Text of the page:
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Report: Syria using widely-banned cluster bombs

A Human Rights Watch report points to new evidence that the Syrian regime is using the widely-banned munitions, which pose a significant risk to civilians long into the future.

Two members of the Free Syrian Army stand on a tank as they gesture "V" for victory in the Saraqib area near the northern city of Idlib in Syria October 12.

Eyad Garood/Reuters

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An international human rights group said Sunday it has obtained new evidence that Syrian troops are using cluster bombs – widely banned munitions that pose a grave risk to civilians because they burst into bomblets over large areas and often linger on the ground, detonating only when touched.

Steve Goose of US-based Human Right Watch said cluster bombs "have been comprehensively banned by most nations, and Syria should immediately stop all use of these indiscriminate weapons that continue to kill and maim for years." HRW had previously reported cluster bomb remnants found in Homs and nearby Hama this summer.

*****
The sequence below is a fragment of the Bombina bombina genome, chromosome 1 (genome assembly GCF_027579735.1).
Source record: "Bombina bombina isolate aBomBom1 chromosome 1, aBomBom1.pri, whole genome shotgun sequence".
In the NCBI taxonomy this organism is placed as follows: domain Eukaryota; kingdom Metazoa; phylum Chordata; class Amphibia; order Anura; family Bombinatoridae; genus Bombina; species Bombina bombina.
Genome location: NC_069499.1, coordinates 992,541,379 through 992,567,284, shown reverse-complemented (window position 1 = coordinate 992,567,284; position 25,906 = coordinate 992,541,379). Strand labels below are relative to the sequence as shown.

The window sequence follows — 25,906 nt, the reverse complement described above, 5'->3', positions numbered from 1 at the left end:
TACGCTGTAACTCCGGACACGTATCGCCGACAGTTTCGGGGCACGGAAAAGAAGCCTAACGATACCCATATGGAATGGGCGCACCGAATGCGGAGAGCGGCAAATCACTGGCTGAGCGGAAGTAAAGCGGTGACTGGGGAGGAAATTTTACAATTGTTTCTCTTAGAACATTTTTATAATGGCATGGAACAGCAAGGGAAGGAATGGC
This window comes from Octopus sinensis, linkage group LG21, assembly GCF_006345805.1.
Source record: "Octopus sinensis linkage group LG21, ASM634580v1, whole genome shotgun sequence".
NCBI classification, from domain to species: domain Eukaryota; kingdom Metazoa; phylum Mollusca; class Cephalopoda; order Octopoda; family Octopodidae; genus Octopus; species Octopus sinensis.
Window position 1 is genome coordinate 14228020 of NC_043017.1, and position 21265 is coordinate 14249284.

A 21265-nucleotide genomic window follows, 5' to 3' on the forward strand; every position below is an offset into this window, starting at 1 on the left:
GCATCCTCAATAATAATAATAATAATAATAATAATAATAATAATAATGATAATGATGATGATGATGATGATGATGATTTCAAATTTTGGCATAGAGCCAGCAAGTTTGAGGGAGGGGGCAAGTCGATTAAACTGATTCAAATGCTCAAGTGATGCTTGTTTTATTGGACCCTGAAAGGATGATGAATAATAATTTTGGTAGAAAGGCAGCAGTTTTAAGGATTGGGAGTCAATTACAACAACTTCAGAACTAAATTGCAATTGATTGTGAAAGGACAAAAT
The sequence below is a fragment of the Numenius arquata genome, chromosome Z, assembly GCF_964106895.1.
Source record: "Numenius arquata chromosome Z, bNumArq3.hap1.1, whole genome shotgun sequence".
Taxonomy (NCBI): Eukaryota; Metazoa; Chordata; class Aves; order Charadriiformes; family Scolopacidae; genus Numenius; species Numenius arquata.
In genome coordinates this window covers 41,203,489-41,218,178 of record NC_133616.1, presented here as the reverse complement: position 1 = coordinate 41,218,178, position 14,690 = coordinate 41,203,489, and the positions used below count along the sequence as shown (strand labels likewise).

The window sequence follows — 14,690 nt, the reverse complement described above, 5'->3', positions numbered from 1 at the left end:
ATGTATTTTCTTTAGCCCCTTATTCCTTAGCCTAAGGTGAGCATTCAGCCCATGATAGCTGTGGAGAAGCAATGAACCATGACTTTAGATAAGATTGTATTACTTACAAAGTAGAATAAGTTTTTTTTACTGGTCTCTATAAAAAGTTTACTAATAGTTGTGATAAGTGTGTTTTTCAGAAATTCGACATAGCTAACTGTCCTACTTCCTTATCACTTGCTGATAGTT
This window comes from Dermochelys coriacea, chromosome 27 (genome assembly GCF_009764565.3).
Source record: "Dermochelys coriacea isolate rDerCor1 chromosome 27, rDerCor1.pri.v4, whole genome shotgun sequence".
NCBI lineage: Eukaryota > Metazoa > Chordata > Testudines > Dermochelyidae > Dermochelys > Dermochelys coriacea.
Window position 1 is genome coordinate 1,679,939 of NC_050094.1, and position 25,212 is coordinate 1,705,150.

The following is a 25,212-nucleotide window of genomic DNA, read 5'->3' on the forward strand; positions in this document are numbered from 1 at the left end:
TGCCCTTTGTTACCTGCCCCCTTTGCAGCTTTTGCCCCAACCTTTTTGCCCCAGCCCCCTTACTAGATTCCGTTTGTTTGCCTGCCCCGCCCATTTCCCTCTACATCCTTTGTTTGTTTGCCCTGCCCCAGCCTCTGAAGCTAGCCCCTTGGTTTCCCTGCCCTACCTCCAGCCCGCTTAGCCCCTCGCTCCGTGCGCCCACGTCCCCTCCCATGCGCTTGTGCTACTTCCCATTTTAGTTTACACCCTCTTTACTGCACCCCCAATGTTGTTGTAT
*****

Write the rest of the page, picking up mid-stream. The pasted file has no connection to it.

"Syria's disregard for its civilian population is all too evident in its air campaign, which now apparently includes dropping these deadly cluster bombs into populated areas," said Goose, who is HRW's arms director. Syrian government officials had no immediate comment.

There were also new signs of the mounting tensions between Turkey and Syria, two former allies who have become bitter foes since the outbreak of the 19-month-old rebellion against President Bashar Assad. Turkish Foreign Minister Ahmet Davutoglu announced that Turkey is barring Syrian civilian flights from Turkey's airspace, a day after Syria issued such a ban for Turkish commercial aircraft. Davutoglu said Syria is "abusing" civilian flights by using them to transport military equipment.


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